Ursidae: The Undergraduate Research Journal at the University of Northern Colorado

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Cassendra Bergstrom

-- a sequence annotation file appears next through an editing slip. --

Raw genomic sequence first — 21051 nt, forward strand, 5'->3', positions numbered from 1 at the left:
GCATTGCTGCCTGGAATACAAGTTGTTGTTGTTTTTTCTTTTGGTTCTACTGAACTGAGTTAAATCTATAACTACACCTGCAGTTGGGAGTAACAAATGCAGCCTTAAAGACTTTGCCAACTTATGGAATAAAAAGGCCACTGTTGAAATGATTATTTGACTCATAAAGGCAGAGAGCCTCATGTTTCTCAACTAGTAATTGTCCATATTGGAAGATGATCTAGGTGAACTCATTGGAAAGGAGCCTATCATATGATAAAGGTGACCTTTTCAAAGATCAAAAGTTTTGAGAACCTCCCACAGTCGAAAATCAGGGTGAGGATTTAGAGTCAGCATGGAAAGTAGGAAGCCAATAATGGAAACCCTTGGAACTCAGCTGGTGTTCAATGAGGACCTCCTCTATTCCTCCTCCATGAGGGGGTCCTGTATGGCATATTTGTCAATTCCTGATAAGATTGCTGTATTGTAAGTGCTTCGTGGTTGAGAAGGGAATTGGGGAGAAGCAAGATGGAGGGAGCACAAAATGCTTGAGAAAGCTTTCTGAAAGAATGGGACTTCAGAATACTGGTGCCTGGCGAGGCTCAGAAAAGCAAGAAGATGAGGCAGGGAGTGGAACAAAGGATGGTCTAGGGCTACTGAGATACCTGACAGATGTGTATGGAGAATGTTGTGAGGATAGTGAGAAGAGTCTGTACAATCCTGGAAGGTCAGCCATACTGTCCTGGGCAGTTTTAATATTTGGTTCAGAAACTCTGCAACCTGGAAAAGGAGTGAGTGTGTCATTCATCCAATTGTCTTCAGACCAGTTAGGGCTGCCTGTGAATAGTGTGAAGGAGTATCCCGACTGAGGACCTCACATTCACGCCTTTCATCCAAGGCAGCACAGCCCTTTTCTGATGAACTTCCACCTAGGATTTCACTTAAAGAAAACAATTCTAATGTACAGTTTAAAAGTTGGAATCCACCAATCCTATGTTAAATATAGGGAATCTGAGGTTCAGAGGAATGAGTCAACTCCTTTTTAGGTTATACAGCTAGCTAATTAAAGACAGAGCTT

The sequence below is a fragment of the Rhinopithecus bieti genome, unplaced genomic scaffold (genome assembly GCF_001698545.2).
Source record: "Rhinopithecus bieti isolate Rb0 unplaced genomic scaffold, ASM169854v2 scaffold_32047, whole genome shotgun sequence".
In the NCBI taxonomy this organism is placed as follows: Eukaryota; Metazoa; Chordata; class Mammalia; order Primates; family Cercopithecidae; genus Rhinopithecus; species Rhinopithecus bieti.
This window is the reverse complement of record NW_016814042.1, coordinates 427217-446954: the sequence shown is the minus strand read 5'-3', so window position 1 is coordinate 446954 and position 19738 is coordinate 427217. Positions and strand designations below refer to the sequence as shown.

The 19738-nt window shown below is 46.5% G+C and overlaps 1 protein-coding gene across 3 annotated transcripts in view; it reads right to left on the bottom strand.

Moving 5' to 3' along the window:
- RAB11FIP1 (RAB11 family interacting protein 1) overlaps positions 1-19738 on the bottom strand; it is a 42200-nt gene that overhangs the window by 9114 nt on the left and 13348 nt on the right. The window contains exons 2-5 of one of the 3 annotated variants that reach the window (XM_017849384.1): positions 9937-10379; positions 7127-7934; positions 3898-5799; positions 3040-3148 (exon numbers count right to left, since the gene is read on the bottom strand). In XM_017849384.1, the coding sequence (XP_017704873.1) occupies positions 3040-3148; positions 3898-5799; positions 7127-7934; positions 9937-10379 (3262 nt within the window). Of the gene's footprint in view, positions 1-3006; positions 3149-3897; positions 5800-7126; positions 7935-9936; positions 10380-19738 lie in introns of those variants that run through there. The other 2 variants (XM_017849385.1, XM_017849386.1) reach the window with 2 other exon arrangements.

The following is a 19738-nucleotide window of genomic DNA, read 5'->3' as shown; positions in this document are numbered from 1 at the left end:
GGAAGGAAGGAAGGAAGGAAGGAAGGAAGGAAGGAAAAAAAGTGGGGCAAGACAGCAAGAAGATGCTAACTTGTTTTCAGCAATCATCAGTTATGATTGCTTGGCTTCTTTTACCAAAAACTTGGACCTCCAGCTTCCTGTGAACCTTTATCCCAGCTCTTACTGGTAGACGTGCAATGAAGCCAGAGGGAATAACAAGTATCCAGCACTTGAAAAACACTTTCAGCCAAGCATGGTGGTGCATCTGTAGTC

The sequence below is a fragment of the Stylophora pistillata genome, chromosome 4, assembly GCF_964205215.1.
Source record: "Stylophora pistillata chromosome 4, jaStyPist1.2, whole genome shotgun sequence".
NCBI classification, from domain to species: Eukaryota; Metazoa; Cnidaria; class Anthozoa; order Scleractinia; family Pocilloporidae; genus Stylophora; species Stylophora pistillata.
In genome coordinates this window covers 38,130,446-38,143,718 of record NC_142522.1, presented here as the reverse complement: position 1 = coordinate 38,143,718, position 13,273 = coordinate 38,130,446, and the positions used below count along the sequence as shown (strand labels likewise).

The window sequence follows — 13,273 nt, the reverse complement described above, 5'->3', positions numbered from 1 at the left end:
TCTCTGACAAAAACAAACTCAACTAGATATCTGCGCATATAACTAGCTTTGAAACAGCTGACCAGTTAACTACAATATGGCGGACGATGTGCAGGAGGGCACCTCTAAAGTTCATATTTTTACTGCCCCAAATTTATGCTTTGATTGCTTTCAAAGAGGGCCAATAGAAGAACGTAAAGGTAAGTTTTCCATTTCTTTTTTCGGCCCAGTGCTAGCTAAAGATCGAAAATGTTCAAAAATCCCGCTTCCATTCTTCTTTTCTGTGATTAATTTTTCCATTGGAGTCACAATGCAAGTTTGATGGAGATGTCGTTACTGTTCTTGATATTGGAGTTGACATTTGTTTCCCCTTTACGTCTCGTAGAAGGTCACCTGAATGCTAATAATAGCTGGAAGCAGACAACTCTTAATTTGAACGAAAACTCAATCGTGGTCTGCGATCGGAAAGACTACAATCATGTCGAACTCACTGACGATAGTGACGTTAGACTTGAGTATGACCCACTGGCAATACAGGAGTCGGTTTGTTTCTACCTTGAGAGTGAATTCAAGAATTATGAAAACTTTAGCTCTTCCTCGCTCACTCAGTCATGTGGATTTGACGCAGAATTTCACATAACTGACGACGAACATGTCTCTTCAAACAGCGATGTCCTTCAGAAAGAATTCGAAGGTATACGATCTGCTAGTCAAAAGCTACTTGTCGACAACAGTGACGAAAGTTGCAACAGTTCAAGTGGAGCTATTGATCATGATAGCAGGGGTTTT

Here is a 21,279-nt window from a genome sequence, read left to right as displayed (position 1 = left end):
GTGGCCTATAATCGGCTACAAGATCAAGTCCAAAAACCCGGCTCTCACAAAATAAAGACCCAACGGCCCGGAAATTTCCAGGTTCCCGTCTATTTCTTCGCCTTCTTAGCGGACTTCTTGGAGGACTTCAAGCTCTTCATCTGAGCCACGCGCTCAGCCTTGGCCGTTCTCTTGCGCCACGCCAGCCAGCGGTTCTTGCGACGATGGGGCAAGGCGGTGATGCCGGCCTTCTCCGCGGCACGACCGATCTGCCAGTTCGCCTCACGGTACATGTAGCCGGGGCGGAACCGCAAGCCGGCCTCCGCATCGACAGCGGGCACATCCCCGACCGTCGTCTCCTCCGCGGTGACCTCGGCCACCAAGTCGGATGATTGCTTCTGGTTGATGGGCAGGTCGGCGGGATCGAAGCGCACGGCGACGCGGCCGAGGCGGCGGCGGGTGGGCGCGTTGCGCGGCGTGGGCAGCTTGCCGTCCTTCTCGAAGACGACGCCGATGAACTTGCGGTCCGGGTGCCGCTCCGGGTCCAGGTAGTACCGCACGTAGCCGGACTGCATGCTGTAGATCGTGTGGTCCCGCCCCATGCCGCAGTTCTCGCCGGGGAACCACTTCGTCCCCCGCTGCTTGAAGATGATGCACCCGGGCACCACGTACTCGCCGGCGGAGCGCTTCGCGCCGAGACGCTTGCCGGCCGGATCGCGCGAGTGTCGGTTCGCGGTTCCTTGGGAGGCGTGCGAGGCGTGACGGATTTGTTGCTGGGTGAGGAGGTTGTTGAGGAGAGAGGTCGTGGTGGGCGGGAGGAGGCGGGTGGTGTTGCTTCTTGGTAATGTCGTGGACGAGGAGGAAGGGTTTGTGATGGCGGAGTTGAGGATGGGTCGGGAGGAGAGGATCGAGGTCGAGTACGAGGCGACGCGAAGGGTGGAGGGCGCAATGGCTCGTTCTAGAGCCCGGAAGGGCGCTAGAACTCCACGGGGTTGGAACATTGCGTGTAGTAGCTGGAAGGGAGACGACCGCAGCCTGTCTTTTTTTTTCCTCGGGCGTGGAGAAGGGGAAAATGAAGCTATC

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The chameleon effect is a phenomenon in which people unconsciously copy other people’s behaviors, so they match the people around them in interactive settings. It is important for college students to know what type of personality they have and how that personality type is impacted by this phenomenon. The result of this knowledge can help them better understand their behavior in academic and social settings, which will make them more aware of said behaviors. This will help students be safer in these situations, as well as help them to stop the behavior faster. The chameleon effect and the personality traits of introversion and extroversion have been studied in previous literature in many ways separately, but not together in the manner this research has done. This study investigated how the chameleon effect may impact introverts and extroverts differently in social and academic settings, with the intention of finding who is more impacted by the phenomenon in these settings. The study used a survey with two parts: an introversion and extroversion scale and four stories; two about social settings and two about academic setting. The data analysis looked at the correlation between introversion/extroversion and the chameleon effect. The hypothesis was that in social settings, extroverts will be more impacted by the chameleon effect than introverts, and vice versa in academic settings. The data did show this pattern with stipulations. The hope is to expand this research to other populations, such as children.

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